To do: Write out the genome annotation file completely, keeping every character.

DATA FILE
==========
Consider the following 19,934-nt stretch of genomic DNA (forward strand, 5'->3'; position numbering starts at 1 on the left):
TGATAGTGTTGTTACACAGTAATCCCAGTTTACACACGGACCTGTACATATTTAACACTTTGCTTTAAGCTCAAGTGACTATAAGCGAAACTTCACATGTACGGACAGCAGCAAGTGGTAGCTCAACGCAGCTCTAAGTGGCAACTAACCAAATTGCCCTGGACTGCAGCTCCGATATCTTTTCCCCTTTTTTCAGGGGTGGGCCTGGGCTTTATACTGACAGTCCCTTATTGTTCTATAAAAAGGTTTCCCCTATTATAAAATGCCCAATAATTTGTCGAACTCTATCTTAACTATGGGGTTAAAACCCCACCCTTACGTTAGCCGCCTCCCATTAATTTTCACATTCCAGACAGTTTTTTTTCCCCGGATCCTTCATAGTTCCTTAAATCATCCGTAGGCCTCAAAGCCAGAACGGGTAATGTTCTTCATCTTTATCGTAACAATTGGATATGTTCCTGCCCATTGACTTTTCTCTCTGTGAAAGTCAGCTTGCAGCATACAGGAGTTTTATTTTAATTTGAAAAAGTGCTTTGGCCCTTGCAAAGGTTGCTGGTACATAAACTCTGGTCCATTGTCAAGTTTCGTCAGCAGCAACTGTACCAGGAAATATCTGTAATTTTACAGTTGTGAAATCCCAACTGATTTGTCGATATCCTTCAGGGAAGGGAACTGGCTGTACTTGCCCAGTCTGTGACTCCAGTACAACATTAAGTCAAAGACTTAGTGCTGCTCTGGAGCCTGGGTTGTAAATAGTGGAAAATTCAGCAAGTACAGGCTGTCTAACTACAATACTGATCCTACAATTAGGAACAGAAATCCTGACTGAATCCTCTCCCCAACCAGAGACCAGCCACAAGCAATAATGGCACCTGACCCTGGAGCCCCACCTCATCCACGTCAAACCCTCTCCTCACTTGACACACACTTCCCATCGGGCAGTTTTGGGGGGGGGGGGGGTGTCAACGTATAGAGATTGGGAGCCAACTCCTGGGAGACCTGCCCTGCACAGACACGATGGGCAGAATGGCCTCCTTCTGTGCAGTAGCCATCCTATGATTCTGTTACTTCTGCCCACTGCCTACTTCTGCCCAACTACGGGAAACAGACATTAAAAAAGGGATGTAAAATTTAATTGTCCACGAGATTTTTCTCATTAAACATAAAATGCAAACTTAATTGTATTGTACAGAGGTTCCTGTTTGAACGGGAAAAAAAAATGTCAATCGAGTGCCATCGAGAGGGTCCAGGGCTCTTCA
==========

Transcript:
Consider the following 19,934-nt stretch of genomic DNA (forward strand, 5'->3'; position numbering starts at 1 on the left):
TGATAGTGTTGTTACACAGTAATCCCAGTTTACACACGGACCTGTACATATTTAACACTTTGCTTTAAGCTCAAGTGACTATAAGCGAAACTTCACATGTACGGACAGCAGCAAGTGGTAGCTCAACGCAGCTCTAAGTGGCAACTAACCAAATTGCCCTGGACTGCAGCTCCGATATCTTTTCCCCTTTTTTCAGGGGTGGGCCTGGGCTTTATACTGACAGTCCCTTATTGTTCTATAAAAAGGTTTCCCCTATTATAAAATGCCCAATAATTTGTCGAACTCTATCTTAACTATGGGGTTAAAACCCCACCCTTACGTTAGCCGCCTCCCATTAATTTTCACATTCCAGACAGTTTTTTTTCCCCGGATCCTTCATAGTTCCTTAAATCATCCGTAGGCCTCAAAGCCAGAACGGGTAATGTTCTTCATCTTTATCGTAACAATTGGATATGTTCCTGCCCATTGACTTTTCTCTCTGTGAAAGTCAGCTTGCAGCATACAGGAGTTTTATTTTAATTTGAAAAAGTGCTTTGGCCCTTGCAAAGGTTGCTGGTACATAAACTCTGGTCCATTGTCAAGTTTCGTCAGCAGCAACTGTACCAGGAAATATCTGTAATTTTACAGTTGTGAAATCCCAACTGATTTGTCGATATCCTTCAGGGAAGGGAACTGGCTGTACTTGCCCAGTCTGTGACTCCAGTACAACATTAAGTCAAAGACTTAGTGCTGCTCTGGAGCCTGGGTTGTAAATAGTGGAAAATTCAGCAAGTACAGGCTGTCTAACTACAATACTGATCCTACAATTAGGAACAGAAATCCTGACTGAATCCTCTCCCCAACCAGAGACCAGCCACAAGCAATAATGGCACCTGACCCTGGAGCCCCACCTCATCCACGTCAAACCCTCTCCTCACTTGACACACACTTCCCATCGGGCAGTTTTGGGGGGGGGGGGGGTGTCAACGTATAGAGATTGGGAGCCAACTCCTGGGAGACCTGCCCTGCACAGACACGATGGGCAGAATGGCCTCCTTCTGTGCAGTAGCCATCCTATGATTCTGTTACTTCTGCCCACTGCCTACTTCTGCCCAACTACGGGAAACAGACATTAAAAAAGGGATGTAAAATTTAATTGTCCACGAGATTTTTCTCATTAAACATAAAATGCAAACTTAATTGTATTGTACAGAGGTTCCTGTTTGAACGGGAAAAAAAAATGTCAATCGAGTGCCATCGAGAGGGTCCAGGGCTCTTCA